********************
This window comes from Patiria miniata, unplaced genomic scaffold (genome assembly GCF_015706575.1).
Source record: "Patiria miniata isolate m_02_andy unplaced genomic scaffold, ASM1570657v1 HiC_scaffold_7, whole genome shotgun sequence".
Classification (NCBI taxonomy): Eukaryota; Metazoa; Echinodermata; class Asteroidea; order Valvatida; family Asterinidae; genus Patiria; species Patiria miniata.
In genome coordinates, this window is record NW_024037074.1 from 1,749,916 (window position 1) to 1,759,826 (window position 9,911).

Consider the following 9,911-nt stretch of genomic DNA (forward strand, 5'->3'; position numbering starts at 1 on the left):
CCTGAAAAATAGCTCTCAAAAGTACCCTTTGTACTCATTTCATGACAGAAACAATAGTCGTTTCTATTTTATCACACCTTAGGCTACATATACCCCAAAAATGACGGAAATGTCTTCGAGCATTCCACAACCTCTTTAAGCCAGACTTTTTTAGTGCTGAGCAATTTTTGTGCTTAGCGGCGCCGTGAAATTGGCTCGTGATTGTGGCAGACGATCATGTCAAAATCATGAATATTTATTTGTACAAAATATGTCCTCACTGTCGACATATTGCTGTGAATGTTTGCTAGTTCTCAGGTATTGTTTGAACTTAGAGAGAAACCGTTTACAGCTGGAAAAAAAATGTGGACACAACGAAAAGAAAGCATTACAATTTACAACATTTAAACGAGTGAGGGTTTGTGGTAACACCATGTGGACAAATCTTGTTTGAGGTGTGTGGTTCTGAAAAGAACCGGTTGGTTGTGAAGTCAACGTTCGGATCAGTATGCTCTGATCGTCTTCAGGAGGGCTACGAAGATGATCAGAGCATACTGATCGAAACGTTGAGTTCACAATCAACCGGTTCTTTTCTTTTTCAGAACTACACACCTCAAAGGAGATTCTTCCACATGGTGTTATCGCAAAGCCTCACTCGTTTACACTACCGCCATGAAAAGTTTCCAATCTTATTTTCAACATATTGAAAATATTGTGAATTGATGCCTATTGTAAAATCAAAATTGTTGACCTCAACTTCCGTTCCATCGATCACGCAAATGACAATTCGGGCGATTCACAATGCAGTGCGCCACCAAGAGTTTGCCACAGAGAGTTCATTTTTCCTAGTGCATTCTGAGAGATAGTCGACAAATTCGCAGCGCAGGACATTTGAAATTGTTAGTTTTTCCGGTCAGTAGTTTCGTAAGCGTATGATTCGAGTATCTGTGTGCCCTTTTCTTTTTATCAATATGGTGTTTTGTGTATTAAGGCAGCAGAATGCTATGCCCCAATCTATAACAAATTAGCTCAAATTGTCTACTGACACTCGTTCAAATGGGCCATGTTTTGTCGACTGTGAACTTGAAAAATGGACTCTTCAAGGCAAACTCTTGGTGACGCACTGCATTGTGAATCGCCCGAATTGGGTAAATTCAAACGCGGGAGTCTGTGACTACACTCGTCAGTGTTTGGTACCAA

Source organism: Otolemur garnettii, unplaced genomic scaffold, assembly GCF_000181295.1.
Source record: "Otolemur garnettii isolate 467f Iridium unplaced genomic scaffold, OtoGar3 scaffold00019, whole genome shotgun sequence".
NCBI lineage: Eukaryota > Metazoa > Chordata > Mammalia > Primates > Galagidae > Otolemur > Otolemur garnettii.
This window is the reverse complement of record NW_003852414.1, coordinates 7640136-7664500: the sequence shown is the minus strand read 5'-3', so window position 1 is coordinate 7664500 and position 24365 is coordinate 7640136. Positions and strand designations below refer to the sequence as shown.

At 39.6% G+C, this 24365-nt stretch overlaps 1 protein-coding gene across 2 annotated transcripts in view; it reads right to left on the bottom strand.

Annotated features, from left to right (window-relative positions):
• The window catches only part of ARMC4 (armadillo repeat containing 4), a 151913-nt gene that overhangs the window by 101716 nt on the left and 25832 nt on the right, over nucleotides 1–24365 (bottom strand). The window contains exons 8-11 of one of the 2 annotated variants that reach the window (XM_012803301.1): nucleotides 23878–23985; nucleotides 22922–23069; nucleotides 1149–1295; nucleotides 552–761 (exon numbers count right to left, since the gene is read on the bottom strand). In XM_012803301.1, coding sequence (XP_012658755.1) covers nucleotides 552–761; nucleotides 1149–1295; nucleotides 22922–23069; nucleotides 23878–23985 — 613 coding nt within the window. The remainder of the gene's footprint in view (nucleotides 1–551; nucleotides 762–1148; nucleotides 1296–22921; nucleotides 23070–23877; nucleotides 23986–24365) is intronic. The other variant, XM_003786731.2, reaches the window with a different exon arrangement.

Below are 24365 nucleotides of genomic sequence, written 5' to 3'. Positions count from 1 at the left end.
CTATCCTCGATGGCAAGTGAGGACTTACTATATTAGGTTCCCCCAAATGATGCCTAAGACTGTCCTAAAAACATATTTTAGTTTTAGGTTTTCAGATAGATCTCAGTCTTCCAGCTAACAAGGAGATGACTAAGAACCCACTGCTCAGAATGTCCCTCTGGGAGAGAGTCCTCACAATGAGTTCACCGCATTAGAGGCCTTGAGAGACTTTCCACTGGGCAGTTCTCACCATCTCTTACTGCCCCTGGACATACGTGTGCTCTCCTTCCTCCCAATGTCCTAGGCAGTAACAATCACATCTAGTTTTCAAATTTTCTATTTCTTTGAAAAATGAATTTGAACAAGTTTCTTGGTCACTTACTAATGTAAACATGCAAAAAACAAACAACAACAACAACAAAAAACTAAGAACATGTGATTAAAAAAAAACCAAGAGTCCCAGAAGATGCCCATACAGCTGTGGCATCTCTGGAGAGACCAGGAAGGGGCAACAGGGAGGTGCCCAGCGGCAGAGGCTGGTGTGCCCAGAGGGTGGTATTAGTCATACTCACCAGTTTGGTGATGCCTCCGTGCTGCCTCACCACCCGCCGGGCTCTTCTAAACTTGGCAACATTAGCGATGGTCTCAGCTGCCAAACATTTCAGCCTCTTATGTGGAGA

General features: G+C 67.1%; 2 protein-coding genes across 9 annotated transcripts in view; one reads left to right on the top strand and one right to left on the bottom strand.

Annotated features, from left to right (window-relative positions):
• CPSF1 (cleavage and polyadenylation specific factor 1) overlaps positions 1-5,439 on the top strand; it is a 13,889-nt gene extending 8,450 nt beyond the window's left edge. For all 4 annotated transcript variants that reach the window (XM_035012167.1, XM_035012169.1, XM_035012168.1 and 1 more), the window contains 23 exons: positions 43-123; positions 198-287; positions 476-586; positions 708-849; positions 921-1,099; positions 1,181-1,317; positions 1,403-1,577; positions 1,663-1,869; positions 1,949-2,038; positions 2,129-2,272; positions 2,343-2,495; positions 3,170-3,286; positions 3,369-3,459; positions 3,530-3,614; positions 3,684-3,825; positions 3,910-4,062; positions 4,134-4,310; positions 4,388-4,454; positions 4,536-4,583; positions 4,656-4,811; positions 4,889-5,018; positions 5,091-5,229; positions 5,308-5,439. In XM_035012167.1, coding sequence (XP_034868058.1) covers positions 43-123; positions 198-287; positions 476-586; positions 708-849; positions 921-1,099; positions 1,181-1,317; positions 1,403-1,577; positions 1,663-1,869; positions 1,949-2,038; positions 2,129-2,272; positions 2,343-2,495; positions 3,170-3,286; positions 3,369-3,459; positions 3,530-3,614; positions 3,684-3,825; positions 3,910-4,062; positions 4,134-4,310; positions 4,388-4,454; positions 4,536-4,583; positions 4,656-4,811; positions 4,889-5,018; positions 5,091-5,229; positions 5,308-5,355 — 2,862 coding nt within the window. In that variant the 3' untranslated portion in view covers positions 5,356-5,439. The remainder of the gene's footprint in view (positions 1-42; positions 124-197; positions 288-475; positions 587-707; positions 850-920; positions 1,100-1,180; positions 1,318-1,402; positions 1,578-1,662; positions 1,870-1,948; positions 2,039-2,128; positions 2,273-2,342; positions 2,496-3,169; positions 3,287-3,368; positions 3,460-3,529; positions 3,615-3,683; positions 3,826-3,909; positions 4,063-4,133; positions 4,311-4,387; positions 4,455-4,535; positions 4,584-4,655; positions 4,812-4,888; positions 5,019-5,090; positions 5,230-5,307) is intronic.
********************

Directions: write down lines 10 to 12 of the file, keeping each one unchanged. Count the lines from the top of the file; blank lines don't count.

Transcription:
This window is the reverse complement of record NW_003852414.1, coordinates 7640136-7664500: the sequence shown is the minus strand read 5'-3', so window position 1 is coordinate 7664500 and position 24365 is coordinate 7640136. Positions and strand designations below refer to the sequence as shown.

At 39.6% G+C, this 24365-nt stretch overlaps 1 protein-coding gene across 2 annotated transcripts in view; it reads right to left on the bottom strand.

Annotated features, from left to right (window-relative positions):